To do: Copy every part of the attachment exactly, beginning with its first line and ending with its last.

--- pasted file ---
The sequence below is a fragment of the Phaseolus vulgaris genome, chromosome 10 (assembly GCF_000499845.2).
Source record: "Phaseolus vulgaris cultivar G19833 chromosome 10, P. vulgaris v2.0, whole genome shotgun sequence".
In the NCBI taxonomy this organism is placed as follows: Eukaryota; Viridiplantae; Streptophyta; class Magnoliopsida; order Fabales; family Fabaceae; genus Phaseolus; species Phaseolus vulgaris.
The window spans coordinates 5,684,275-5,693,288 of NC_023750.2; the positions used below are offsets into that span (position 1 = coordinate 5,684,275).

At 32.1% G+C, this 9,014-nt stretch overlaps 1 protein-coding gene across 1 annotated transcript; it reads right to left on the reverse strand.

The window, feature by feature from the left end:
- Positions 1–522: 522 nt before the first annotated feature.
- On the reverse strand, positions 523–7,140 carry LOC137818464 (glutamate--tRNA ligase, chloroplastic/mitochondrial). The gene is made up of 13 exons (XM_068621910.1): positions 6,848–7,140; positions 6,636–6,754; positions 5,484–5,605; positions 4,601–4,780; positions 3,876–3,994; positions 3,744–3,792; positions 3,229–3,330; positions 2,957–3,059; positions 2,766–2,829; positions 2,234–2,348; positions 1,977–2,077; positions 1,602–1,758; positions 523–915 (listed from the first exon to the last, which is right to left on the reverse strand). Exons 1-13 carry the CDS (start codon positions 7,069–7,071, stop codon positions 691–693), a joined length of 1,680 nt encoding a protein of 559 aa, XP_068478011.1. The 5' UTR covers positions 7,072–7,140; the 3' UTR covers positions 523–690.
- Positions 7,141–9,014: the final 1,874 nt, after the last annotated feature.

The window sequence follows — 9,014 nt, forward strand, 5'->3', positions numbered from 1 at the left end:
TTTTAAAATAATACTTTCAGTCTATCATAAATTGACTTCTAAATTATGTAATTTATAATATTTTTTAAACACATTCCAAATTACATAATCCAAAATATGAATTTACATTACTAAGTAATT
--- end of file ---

The sequence below is a fragment of the Phaseolus vulgaris genome, chromosome 10 (assembly GCF_000499845.2).
Source record: "Phaseolus vulgaris cultivar G19833 chromosome 10, P. vulgaris v2.0, whole genome shotgun sequence".
In the NCBI taxonomy this organism is placed as follows: Eukaryota; Viridiplantae; Streptophyta; class Magnoliopsida; order Fabales; family Fabaceae; genus Phaseolus; species Phaseolus vulgaris.
The window spans coordinates 5,684,275-5,693,288 of NC_023750.2; the positions used below are offsets into that span (position 1 = coordinate 5,684,275).

At 32.1% G+C, this 9,014-nt stretch overlaps 1 protein-coding gene across 1 annotated transcript; it reads right to left on the reverse strand.

The window, feature by feature from the left end:
- Positions 1–522: 522 nt before the first annotated feature.
- On the reverse strand, positions 523–7,140 carry LOC137818464 (glutamate--tRNA ligase, chloroplastic/mitochondrial). The gene is made up of 13 exons (XM_068621910.1): positions 6,848–7,140; positions 6,636–6,754; positions 5,484–5,605; positions 4,601–4,780; positions 3,876–3,994; positions 3,744–3,792; positions 3,229–3,330; positions 2,957–3,059; positions 2,766–2,829; positions 2,234–2,348; positions 1,977–2,077; positions 1,602–1,758; positions 523–915 (listed from the first exon to the last, which is right to left on the reverse strand). Exons 1-13 carry the CDS (start codon positions 7,069–7,071, stop codon positions 691–693), a joined length of 1,680 nt encoding a protein of 559 aa, XP_068478011.1. The 5' UTR covers positions 7,072–7,140; the 3' UTR covers positions 523–690.
- Positions 7,141–9,014: the final 1,874 nt, after the last annotated feature.

The window sequence follows — 9,014 nt, forward strand, 5'->3', positions numbered from 1 at the left end:
TTTTAAAATAATACTTTCAGTCTATCATAAATTGACTTCTAAATTATGTAATTTATAATATTTTTTAAACACATTCCAAATTACATAATCCAAAATATGAATTTACATTACTAAGTAATT